How to help the bereaved after a road traffic crash

Road deaths in Ireland are significantly higher than they were last year.
James Wilson
James Wilson

13.18 14 Sep 2023

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How to help the bereaved after...

How to help the bereaved after a road traffic crash

James Wilson
James Wilson

13.18 14 Sep 2023

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Recent weeks have seen a significantly higher than average number of people dying on the roads in Ireland. 

So far, 130 people have passed away this year - 24 more than died during the same period in 2022. 

Notably in Tipperary, seven people died in two crashes just a few days apart from each other


C-SAW, a Tipperary community centre that works to reduce suicide, has seen a “big increase” in demand for its services in the aftermath of the deaths.

“We opened C-Saw House for extra hours during the last two weeks and a lot of those people came in to us and they really wanted a safe place to sit down and to talk,” Chairperson Joe Leahy told Newstalk reporter Sheila Naughton for The Pat Kenny Show

“They needed time to do that.” 

Most of those who approached C-SAW had no connection to those who died – but their deaths had brought back dark memories that they needed to talk about.

For Mr Leahy, it is an example of why it is so important to check in with the bereaved long after they have buried their loved ones. 

“People would say to you, ‘We do funerals very well,’” he said. 

“I’ve often questioned that; yes, we do funerals well to a point. 

"If you look at a funeral of somebody who happens to die on a Tuesday, they’re buried by Friday - but everybody’s gone back to work by Monday and then there’s nobody with the person who is bereaved. 

“It’s in the weeks and months thereafter that people need to support as well.” 

Legal process

Donna Price described the death of her son, Darren, whilst driving to college as “completely earth-shattering news” and it changed her life in so many ways.  

“To lose your son in such a sudden and violent collision really destroys every aspect of your being,” she told Newstalk reporter Aoife Kearns.

“I describe it as a grenade going off within your whole body. Your whole world is shattered and then you’ve got to deal with the loss of your child and an unexpected funeral.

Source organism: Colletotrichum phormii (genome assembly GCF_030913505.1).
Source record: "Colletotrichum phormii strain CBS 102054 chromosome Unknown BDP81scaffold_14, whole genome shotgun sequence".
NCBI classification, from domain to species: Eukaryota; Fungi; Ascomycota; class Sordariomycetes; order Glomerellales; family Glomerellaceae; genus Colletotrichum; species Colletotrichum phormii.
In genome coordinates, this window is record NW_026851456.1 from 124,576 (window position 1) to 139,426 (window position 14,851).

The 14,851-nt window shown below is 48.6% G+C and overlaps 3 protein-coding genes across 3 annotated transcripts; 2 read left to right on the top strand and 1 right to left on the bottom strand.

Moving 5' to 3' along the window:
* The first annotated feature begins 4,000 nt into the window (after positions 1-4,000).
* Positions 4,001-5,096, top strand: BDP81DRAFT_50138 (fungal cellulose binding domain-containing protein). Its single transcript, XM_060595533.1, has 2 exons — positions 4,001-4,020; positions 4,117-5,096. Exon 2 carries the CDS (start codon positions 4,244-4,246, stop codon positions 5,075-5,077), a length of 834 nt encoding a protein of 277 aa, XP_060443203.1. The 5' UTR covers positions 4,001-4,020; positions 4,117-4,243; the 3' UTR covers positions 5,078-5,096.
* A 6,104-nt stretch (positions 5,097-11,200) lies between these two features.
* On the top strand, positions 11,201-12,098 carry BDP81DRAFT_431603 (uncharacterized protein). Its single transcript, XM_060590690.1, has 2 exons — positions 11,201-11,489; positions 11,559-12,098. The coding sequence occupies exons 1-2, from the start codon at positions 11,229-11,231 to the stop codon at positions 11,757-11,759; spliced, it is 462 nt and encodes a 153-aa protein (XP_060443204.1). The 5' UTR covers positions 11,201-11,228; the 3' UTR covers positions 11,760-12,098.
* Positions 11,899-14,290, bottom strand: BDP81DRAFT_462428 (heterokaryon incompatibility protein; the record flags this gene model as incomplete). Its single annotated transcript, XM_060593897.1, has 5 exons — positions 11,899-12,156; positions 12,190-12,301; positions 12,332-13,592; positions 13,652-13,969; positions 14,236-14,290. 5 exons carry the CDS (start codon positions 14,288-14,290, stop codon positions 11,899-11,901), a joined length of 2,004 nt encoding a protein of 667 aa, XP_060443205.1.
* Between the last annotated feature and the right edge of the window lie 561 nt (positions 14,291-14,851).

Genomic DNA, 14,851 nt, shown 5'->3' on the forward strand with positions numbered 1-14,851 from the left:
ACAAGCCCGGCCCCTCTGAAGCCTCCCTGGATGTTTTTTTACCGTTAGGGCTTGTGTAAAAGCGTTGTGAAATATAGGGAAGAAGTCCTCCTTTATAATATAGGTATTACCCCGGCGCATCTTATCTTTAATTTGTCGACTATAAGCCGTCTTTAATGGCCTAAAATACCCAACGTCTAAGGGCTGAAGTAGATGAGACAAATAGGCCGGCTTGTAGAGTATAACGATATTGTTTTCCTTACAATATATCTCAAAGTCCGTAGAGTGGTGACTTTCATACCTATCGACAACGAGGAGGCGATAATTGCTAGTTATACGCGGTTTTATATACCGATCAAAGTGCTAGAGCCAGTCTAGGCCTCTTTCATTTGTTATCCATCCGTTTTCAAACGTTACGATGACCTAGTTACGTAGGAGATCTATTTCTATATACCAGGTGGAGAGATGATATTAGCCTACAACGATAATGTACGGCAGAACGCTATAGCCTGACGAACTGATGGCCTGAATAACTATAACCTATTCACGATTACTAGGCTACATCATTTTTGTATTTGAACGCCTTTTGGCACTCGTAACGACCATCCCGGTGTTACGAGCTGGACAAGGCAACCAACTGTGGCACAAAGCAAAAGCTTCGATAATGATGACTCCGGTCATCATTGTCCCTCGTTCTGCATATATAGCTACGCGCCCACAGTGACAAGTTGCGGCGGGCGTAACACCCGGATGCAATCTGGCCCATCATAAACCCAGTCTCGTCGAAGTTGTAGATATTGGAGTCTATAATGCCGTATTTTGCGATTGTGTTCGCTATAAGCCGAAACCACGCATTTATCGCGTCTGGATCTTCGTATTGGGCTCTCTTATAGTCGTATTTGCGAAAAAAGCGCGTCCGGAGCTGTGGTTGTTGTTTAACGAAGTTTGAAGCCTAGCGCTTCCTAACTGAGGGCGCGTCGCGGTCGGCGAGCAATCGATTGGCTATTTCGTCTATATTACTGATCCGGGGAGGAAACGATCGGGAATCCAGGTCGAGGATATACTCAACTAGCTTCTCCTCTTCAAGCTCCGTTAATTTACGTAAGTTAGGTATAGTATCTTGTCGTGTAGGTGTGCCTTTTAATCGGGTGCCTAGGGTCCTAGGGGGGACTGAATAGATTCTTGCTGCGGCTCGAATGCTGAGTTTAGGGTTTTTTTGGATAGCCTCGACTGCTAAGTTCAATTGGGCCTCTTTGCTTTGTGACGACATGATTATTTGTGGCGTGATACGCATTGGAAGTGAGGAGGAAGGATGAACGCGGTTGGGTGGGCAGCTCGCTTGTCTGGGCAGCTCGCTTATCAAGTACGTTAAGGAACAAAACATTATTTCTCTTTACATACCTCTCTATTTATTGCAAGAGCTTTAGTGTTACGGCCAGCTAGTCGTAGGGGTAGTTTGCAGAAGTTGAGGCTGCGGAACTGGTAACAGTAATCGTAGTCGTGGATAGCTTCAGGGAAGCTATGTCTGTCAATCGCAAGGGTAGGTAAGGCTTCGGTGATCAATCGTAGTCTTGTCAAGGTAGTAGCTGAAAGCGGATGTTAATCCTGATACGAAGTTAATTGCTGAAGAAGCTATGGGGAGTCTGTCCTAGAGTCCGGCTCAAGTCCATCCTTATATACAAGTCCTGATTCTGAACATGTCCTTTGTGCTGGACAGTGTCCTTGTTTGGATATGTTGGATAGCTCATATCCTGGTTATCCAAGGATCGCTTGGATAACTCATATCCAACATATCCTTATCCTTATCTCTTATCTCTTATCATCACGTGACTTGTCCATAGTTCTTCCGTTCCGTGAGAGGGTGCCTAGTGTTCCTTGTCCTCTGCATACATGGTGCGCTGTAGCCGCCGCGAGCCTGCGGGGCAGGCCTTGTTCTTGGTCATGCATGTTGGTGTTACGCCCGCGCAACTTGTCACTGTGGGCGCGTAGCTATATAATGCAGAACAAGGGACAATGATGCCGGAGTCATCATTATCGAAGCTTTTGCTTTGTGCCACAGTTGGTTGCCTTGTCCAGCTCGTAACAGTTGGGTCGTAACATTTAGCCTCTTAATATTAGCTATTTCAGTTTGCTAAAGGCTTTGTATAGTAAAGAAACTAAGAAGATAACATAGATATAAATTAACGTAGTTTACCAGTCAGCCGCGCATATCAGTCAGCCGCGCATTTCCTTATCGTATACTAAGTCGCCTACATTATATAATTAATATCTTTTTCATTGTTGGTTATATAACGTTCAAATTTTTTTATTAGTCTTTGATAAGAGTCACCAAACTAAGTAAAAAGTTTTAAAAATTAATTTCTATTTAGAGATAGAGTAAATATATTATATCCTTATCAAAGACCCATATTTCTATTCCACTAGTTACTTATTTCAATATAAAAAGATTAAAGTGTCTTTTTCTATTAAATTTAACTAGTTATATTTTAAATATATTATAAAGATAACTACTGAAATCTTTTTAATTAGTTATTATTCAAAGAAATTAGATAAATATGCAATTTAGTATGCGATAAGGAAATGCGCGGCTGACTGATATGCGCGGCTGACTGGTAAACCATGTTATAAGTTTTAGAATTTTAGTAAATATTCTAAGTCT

“You’re also thrown into dealing with the legal processes that follow.” 

The Price family felt the support they received after Darren’s death fell woefully short of what they needed.

In response, they set up the Irish Road Victims’ Association (IRVA) to help others going through the same difficult process.

“In the charity, we provide free bereavement counselling and we assist them in dealing with those processes - with the Garda investigation, with the coroner’s inquest and all of that - which are completely alien to all of us,” Ms Price said. 

Rescue forces help at car accident in Donegal.

Nowadays, Gardaí appoint a dedicated Family Liaison Officer to help the bereaved with their interactions with the criminal justice system. 

Superintendent Jane Humphries told Aoife road traffic deaths are “very traumatic” for the family and officers do their best to help.

“A Family Liaison Officer… is the point of contact for that family between [them] and the Senior Investigation Officer,” she said. 

“So, it gives the family one point of contact and they’re there to explain the processes, how the investigation is proceeding, to update the family on the investigation. 

“To talk them through the criminal justice procedures, if that’s happening, and to signpost the family to other support agencies who are able to support them through this time.” 

Of the 130 people to die on Irish roads this year, 45 were drivers, 30 were passengers and another 30 were pedestrians. 

A further 17 people were driving motorbikes, four were cyclists, three were using e-scooters and one was travelling pillion.

Main image: A member of An Garda Siochana places flowers given by the public near the scene of the crash in the Windmill Knockbulloge area of Cashel, Co. Tipperary. Picture by: Sasko Lazarov / ©

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